The answer to the question is highlighted in red. Explanations are highlighted in green.
16. Consider the discussions concerning the cost of common equity. What is the
relationship between the cost of retained earnings (internal equity), rs, and the cost
of new common equity (external equity), re?
rs > re; because new stockholders are willing to accept a lower return, and thus
“pay their dues,” before they start receiving the higher returns that existing,
loyal stockholders receive.
0 = rs < re; because there is no “real” cost to the income that the firm decides
to retain to reinvest in assets rather than to payout to common stockholders as
dividends, but there is a real cost to issuing new common stock.
0 < rs < re, because there is a real cost to retaining income (earnings) for
reinvestment, but the firm has to pay flotation costs when issuing new
common stock, which makes new common equity more costly than retained
rs = re, because they both represent essentially the same source of funds, so
they must have the same cost.
None of the above is a correct answer.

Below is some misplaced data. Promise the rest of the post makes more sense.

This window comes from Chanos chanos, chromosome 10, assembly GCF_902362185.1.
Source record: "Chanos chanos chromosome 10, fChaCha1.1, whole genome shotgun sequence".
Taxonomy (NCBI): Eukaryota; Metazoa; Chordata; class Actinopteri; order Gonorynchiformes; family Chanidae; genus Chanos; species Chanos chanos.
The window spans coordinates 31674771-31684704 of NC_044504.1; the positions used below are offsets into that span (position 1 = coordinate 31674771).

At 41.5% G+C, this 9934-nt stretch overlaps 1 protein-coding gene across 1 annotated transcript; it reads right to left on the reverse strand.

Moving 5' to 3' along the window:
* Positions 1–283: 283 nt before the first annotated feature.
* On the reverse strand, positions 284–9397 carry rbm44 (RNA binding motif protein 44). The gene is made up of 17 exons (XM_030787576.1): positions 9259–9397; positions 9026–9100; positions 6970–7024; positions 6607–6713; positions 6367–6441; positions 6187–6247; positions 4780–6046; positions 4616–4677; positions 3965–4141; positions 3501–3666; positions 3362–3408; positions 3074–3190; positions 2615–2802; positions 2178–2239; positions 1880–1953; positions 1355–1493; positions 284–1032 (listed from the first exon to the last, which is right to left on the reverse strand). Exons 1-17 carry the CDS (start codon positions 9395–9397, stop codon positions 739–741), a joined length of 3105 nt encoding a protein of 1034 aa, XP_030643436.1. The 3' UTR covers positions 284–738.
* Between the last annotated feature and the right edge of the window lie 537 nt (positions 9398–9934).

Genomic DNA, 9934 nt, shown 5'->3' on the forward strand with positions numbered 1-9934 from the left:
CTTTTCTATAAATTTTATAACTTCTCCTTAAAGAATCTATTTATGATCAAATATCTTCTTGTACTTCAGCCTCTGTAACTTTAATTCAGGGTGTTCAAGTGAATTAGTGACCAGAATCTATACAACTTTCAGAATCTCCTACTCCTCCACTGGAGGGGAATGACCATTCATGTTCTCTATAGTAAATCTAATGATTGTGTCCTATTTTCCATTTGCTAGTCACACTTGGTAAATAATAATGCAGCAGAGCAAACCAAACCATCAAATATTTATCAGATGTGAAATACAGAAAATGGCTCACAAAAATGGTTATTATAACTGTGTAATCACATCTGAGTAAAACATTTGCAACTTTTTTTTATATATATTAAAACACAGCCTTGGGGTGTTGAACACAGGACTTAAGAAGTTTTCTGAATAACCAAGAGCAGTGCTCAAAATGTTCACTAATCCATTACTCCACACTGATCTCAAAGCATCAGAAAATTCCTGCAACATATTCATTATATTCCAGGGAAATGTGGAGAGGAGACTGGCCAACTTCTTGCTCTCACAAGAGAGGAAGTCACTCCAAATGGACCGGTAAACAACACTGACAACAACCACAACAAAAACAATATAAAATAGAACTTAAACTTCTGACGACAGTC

The only difference between the cost of internal equity—that is, retained earnings—
and external equity—that is, a new issue of common stock—is the flotation costs
association with issuing the new stock. When a firm incurs flotation costs, the
amount that is received and can be invested from a stock issue is less than the total
amount for which the stock is sold (investment bankers have to be paid). As a result,
the net amount that is received from the new issue must be invested at a higher rate
of return to earn the same dollar amount that could be earned if the entire amount for
which the stock is sold is available for investment. Everything else equal, then, for a
particular firm, re > rs, unless flotation costs equal zero.